Most years, James Johnson hires about 80 workers to hand thin about 600 acres of chili at the W.R. Johnson and Sons farm west of Columbus, N.M. But this year, Johnson hired only one worker for the entire crop.
“Our new mechanical chili thinner is doing the entire job as fast as the 80 workers I normally hire,” said Johnson, the farm's production manager. “I have just one person out there operating the machine.”
None of the other workers lost their jobs. Johnson reassigned them to weed other fields and harvest and package onions at the farm, a sprawling, 2,800-acre operation smack on the Mexican border near Palomas.
“We face chronic labor shortages every season because we've got several crops competing for workers,” Johnson said. “We expect the chili thinner will save us money in the long term, but in the meantime, it's already alleviating our labor problem.”
The Johnsons are the first farmers to buy the chili thinner from CEMCO, a Belen-based manufacturer that won a license from New Mexico State University to make and market the machine. It was developed by engineers with the New Mexico Chile Task Force, a coalition of scientists and industry representatives coordinated by NMSU. This is the first thinner to roll off the CEMCO production line.
“This is a major step forward in the effort to mechanize chili production,” said Rich Phillips, senior project manager for NMSU's College of Agriculture and Home Economics. “We saw the need for this machine, developed the technology, tested it and then handed it to a commercial manufacturer. Now we're concentrating on mechanizing the rest of the chili harvest.”
The task force formed in 1998 to help local growers compete with producers in Mexico and elsewhere, where workers often earn $5 per day or less, said Rhonda Skaggs, an agricultural economics professor at NMSU.
Since 1992, New Mexico chili acreage has plummeted from about 34,000 acres to just 15,000, Skaggs said. Even so, the industry still contributes about $400 million annually to the local economy, including $300 million worth of peppers and processed goods and about $100 million that growers pump into local businesses for supplies and inputs.
The task force encourages growers to modernize production, including drip irrigation to save water and increase yields, Phillips said. But with labor accounting for more than 50 percent of production costs, the central focus is mechanization.
The task force is now developing a destemmer for picked peppers and a cleaner to remove twigs, leaves and other debris that harvesters collect. But the thinner is the first mechanization project to come full circle from conception to commercial production.
Designed by researchers at NMSU's Manufacturing Technology and Engineering Center (M-TEC) with help from Sandia National Laboratories, the thinner uses electronic sensors that tell cutting blades which plants in the rows to cut.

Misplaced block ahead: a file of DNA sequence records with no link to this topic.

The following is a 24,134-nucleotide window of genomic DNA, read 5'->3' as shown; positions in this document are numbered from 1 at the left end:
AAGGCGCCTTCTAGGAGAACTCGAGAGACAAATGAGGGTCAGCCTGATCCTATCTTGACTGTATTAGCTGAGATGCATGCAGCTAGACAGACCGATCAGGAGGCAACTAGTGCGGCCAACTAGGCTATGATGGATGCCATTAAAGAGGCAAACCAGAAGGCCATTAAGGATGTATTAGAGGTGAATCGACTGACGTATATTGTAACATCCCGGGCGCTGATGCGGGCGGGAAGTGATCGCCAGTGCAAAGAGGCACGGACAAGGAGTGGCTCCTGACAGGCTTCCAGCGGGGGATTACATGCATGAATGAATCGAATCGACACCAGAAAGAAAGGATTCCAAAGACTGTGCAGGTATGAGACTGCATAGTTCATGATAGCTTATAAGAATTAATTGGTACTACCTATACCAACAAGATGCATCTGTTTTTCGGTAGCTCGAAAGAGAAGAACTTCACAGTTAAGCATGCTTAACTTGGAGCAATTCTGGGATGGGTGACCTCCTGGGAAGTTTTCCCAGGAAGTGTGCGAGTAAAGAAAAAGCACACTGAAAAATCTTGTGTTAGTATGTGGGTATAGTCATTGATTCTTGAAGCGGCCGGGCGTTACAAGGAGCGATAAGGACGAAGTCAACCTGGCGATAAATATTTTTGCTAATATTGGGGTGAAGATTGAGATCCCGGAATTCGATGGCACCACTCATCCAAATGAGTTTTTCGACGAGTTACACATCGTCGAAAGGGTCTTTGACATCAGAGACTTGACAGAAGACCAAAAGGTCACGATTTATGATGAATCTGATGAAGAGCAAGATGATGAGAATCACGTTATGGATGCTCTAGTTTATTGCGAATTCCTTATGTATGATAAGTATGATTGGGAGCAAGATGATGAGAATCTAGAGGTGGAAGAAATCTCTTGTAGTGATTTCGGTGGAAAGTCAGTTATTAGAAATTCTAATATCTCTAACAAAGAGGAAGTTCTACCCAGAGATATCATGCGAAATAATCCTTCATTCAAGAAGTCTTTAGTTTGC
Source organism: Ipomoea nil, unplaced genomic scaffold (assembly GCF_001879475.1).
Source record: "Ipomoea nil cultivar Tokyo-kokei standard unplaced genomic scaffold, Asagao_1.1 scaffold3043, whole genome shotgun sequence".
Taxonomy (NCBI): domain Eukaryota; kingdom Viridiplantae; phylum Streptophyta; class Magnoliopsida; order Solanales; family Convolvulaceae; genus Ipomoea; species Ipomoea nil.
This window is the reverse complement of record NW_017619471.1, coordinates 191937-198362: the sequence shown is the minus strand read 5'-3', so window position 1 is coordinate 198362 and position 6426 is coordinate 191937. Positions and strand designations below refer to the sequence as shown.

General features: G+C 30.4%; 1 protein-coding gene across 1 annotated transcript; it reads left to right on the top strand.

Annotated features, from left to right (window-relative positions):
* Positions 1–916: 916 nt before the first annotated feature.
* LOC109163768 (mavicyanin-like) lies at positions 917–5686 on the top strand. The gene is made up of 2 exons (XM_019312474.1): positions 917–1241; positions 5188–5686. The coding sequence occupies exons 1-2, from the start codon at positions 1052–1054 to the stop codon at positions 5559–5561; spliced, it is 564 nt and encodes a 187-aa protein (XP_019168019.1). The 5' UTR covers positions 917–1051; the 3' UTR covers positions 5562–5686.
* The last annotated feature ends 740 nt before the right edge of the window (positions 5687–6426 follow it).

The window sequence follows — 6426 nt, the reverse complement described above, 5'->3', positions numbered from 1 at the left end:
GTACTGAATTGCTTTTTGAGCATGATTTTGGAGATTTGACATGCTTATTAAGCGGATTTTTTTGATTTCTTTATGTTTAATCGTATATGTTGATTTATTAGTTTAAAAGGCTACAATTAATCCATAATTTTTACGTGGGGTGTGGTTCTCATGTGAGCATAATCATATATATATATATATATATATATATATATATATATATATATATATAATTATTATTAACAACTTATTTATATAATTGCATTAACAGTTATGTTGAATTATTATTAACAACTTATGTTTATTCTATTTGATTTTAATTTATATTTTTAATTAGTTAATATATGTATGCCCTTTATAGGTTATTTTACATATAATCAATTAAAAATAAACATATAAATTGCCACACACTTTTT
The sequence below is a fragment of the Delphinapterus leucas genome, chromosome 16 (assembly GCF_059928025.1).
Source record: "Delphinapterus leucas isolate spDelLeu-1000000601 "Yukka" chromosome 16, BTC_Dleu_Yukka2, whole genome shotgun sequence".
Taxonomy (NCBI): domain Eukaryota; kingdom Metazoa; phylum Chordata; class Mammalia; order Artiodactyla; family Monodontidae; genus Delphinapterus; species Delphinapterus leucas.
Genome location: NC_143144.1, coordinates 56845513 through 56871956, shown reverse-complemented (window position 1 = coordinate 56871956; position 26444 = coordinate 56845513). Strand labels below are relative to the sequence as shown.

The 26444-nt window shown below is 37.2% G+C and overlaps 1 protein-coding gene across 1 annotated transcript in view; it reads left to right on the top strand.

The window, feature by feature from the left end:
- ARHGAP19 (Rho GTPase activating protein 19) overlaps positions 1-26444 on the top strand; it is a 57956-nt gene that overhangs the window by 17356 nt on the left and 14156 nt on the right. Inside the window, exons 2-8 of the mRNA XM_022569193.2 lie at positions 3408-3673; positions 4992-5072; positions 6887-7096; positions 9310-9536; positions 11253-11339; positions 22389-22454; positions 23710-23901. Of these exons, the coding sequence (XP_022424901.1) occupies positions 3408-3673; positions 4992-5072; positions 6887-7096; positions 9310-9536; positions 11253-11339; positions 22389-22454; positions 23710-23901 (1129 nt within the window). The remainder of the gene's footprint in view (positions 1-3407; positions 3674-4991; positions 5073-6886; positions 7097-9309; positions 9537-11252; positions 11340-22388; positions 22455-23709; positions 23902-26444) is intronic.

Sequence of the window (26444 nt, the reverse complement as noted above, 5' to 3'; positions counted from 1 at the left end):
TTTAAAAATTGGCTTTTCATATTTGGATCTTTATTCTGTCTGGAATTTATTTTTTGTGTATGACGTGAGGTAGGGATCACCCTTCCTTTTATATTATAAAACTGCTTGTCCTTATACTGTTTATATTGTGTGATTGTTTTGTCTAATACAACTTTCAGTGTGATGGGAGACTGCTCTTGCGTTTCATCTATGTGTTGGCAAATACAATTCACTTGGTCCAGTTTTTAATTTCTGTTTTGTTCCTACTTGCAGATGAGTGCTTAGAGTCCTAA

“It's pulled by a tractor through fields and can be used on multiple rows simultaneously to cut plants of all sizes,” said Ryan Herbon, an M-TEC engineer.
Crop thinning is essential because growers typically plant many more seedlings than they need to compensate for adverse weather or disease. By June, plants are often too crowded for available water, light and soil and need to be thinned.
“Ideally, I want to keep chili stands thick until June to withstand the gusting winds we get in May, but by that time the workers have to tend to other crops,” Johnson said. “The thinner resolves that problem.” The machine is expensive. It cost Johnson $89,000 because he asked CEMCO to build a model large enough to thin six rows simultaneously.
“That's like a custom-made Ferrari,” said CEMCO president Neil Hise. “We can build cheaper models that thin just two or four rows.”
Johnson wanted a larger model to thin at least 2.5 acres per hour, a rate typically achieved with 80 workers. Next year, he expects to push the machine to 3.5 acres per hour, which would lower costs.
“We'll start saving money at 3.5 acres per hour,” Johnson said. “It's a new piece of equipment, and we're still breaking it in, so we don't want to stress it too much this first year.”
CEMCO is now helping Johnson work out kinks, such as strengthening the hydraulic system and attaching heavier bearings to absorb shock better.
“Thinning can be a violent procedure,” Hise said. “The machine plows through dirt and kicks up rocks as it goes, so we're toughening up the system.”
Hise wants the machine durable enough to last 10 years or more to make the investment worthwhile for farmers.
Formed in 1962, CEMCO builds rock crushers for mining operations worldwide. Its experience designing tough machinery helped it win the manufacturing license over about 10 competitors. The bidding process was managed by NMSU's Arrowhead Center - a private, non-profit business created by the College of Business Administration and Economics to commercialize university technology.
Hise said the thinner could be used for other crops, such as carrots and lettuce, expanding market potential. And as more orders come in, Hise expects the thinner's price to fall.
Other growers say they plan to invest in thinners.
“I'm sure we'll buy it soon,” said Rick Massey, who farms about 2,500 acres of chili and other crops with his family in Animas. “We have to go mechanical because labor's hard to come by and expensive. Basically, mechanization like this is going to keep us in the chili business.”